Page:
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MA Civics Reform
The new MA History and Social Sciences Frameworks includes an increased emphasis on civic education.
Overview and examples of using the 10 Questions with high school students.
Plan, Do, Study, Act
Here is a template you can use to help plan out a project. You may find this helpful when working with a partner. Feel free to adapt for your own use.
Books to Inspire, From the MLS Professional Collection
Librarians As Community Partners by Including 64 focused snapshots of outreach in action, this resource reflects the creative solutions of librarians searching for new and innovative ways to build programs that meet customer needs while expanding the librarys scope into the community.
Publication Date: 2009-11-01
The Library Innovation Toolkit by Progress for the sake of progress is all too often a drain on precious time and resources. The communities and users that libraries serve are always changing; true innovation helps libraries adapt to meet their needs and aspirations both now and in the future. This stimulating collection offers numerous snapshots of innovation in action at a range of libraries, showcasing ideas and initiatives that will inspire librarians at their own institutions.
Publication Date: 2015-02-01
Progressive Community Action by Social justice in library and information science (LIS) seeks to achieve action-oriented, socially relevant impacts through information work. This edited volume includes papers that explore intersections between critical theory and social justice in LIS while focusing on social relevance and community involvement to promote progressive community-wide changes. Contributors include LIS researchers, practitioners, educators, social justice advocates, and community leaders who identify theories, methods, approaches, strategies, and case studies that apply these intersections in mobilizing community action to deliver tangible community building and development outcomes. The frame of study is inclusive of (though not limited to) academic, public, school, and special libraries, museums, archives, and other information-related settings. An international context of analysis is included along with a focus on social impact and community involvement in LIS practice and research, education, policy development, service design, and program implementation.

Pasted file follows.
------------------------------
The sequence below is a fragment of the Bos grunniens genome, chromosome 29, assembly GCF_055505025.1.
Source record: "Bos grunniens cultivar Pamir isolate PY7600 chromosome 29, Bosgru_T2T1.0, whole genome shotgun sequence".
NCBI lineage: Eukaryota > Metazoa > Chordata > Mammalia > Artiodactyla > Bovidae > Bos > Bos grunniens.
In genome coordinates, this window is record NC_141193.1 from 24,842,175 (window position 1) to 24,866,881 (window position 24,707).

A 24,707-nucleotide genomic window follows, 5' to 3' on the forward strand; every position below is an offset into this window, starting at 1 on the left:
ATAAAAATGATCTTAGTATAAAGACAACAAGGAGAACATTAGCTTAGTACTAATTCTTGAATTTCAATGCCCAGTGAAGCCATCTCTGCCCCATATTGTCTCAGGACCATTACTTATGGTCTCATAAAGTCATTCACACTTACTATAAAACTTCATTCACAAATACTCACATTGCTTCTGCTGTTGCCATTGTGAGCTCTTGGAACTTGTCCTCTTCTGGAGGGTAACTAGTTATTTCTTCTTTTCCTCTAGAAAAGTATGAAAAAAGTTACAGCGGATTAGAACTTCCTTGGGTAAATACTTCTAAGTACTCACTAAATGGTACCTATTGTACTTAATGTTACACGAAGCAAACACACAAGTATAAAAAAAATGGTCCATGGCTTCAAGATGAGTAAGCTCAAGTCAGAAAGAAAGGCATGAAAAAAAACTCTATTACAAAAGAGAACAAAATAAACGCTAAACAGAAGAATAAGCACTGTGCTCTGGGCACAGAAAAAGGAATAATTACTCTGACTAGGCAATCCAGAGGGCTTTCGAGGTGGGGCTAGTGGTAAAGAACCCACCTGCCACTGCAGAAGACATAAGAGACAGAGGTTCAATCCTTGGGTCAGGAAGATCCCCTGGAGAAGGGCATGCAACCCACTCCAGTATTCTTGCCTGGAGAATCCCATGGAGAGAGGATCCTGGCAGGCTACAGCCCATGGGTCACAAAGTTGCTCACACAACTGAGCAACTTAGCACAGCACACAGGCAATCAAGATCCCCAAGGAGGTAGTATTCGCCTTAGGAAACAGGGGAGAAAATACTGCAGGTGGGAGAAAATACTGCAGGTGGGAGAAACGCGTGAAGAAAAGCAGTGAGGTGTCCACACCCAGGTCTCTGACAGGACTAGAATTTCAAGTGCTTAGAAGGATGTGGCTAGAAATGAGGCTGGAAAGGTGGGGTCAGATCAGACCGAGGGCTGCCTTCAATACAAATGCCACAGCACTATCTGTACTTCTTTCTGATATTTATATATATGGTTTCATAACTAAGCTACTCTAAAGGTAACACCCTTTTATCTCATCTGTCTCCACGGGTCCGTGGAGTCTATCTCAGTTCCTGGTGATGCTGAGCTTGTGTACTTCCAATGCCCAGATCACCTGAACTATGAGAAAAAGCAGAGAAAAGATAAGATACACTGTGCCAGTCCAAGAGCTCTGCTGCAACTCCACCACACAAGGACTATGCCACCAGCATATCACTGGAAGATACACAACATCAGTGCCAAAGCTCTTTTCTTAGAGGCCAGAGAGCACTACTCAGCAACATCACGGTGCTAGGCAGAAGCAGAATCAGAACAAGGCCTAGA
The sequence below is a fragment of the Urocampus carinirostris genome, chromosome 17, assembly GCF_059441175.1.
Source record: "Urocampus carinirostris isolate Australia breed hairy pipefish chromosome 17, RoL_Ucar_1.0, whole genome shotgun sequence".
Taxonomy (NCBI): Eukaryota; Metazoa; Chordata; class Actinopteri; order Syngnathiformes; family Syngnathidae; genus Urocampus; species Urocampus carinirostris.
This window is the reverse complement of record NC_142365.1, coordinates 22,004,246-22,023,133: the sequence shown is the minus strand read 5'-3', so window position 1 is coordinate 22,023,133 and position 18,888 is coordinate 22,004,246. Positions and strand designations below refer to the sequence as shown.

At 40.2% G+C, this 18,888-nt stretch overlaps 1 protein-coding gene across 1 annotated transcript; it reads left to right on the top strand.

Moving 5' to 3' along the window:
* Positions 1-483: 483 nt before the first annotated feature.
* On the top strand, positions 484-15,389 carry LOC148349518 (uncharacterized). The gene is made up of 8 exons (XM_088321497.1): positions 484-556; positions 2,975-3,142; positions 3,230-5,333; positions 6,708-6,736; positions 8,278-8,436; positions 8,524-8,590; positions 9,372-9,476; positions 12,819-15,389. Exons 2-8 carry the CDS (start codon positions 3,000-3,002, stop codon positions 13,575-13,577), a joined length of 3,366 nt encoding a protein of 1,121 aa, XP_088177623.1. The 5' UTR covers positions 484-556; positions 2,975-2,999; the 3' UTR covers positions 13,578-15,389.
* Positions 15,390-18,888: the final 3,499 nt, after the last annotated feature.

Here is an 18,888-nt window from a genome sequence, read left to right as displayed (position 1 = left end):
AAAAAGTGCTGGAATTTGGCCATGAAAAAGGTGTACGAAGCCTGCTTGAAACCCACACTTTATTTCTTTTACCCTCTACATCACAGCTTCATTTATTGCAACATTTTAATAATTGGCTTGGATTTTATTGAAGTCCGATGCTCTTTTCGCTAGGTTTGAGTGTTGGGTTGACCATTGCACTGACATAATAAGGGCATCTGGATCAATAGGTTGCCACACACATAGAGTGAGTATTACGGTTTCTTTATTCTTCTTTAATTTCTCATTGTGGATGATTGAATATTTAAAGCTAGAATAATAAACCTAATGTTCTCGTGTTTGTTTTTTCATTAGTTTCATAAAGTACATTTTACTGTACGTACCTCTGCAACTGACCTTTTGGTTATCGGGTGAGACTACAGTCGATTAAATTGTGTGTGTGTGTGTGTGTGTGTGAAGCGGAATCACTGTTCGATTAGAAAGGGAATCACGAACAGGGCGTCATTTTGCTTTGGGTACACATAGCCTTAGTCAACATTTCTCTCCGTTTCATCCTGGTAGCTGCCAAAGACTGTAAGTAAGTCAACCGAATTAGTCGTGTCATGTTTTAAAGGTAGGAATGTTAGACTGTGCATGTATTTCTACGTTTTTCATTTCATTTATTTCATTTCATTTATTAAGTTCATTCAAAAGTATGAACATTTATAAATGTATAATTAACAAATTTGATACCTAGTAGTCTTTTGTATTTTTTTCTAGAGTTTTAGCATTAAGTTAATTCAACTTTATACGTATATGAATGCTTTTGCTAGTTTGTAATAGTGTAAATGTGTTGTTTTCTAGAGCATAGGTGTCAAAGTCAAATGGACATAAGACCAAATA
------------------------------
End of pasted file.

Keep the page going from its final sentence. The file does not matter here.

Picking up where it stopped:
Publication Date: 2015-12-01
Start a Revolution by "But this is how we've always done it " Objections to taking a fresh tack are about as common as budget shortfalls, and the two are more closely related than you might think. At the Craighead County Jonesboro Public Library in Arkansas, Bizzle and his colleagues defied common practices by using creative risk-taking in marketing and outreach to transform their library into a dynamic institution that continues to grow and thrive. Here they recount their story, sharing techniques for success alongside a provocative marketing philosophy that will spur libraries to move beyond their comfort zone.
Publication Date: 2015-01-01
Teaching for Justice by Borne of a professional development workshop, Teaching for Justice highlights the commitment and efforts of LIS faculty and instructors who feature social justice theory and strategies in their courses and classroom practices. This book is geared towards LIS instructors who have begun to incorporate social justice into their course content, as well as those who are interested in learning more about how to address social justice in their classrooms. Chapters provide a pedagogical foundation and motivation for teaching social justice in LIS as a stand alone course or as a theme integrated within topical courses that seemingly "have no relationship" to such issues. The experiences and reflections of chapter contributors will prepare readers with strong arguments for the inclusion of social justice in their LIS classroom, curriculum, and school policies, provide an array of practical techniques intended to secure such inclusion, and a instill a sense of confidence for advocating for the incorporation of social justice as a mainstay of LIS education.